Colombia halts FARC negotiator visits

Bogota (AFP) –


President Juan Manuel Santos has suspended visits to Colombia by FARC negotiators saying they breached an agreement that allowed them in to explain to their fighters agreements reached during peace talks in Cuba.

Santos initiated the ban last year after guerrilla leaders met with local residents and participated in public events during their last visit, despite restrictions on such activities.

"This was an unacceptable violation," chief government negotiator Humberto de la Calle said, speaking from the Narino presidential palace in Bogota.

He said the troublesome visit had taken place in Conejo, an isolated village held by the FARC in La Guarija department near the Venezuelan border.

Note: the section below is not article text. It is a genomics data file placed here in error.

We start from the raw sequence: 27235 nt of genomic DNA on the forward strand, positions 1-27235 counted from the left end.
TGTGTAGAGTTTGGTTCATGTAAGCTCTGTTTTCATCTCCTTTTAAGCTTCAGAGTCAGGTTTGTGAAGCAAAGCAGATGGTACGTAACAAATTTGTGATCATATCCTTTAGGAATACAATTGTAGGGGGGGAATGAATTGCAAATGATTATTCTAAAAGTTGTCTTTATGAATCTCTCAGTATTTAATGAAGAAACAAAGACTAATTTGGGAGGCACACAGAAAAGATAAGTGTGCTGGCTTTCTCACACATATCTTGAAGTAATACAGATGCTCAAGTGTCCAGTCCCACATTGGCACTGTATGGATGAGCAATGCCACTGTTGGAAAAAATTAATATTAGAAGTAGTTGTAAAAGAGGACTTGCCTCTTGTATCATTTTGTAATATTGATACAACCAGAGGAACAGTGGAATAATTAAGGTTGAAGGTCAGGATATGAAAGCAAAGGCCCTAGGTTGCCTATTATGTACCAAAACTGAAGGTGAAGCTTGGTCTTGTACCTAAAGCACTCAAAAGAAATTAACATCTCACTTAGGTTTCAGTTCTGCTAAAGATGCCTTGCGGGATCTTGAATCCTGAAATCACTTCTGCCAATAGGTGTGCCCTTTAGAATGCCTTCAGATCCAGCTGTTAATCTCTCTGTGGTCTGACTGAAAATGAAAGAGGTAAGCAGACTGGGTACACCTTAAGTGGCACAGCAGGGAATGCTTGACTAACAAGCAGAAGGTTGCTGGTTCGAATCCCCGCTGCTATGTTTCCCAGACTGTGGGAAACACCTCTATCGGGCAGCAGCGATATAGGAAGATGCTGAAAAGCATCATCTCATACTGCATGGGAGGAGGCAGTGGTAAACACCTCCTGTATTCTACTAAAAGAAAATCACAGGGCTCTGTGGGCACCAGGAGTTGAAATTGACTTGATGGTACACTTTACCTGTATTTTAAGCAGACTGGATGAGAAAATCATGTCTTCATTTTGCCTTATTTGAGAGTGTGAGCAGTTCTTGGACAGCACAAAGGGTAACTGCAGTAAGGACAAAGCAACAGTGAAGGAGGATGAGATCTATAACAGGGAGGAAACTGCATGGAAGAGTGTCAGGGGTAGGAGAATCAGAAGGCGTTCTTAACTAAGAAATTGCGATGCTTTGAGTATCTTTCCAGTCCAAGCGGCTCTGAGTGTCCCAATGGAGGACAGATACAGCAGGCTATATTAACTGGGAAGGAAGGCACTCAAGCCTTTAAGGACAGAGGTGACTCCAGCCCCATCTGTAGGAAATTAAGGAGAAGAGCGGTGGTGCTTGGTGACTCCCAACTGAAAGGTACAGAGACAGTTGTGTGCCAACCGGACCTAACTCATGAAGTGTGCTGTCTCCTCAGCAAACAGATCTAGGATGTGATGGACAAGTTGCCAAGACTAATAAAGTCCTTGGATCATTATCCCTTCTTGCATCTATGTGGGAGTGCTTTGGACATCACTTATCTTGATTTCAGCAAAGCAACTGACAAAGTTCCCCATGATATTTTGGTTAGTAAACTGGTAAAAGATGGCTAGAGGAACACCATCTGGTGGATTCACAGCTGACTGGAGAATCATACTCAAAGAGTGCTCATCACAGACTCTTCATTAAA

The visit by Ivan Marquez, Jesus Santrich and Joaquin Gomez was the fifth thus far to Colombia by FARC leaders negotiating in Havana, de la Calle said.

"A fundamental rule of this agreement (on visits) is that they do not make politics with arms," de la Calle added.

He said the government had asked the International Committee of the Red Cross to help the group return to Havana "as soon as possible."

In images posted on social media and released by local media, the FARC leaders appeared in civilian clothing accompanied by armed fighters in uniform.

"We will finally obtain peace!" one fighter said from the podium, with locals crowded around waiving white flags and Colombian ones.

Jorge Restrepo of the CERAC conflict analysis resource center said the "crisis" caused by the FARC leaders' visit was a sign that the peace process had "lost credibility."

Colombia's biggest rebel force, the now 7,000-strong FARC, has been fighting the government in Bogota for five decades.

The Marxist-inspired Revolutionary Armed Forces of Colombia and the government have said they aim to sign a peace deal by March 23.

Once a virtual failed state, Colombia is increasingly seen as a pivotal player in Latin America and one of the region's most dynamic and democratic countries.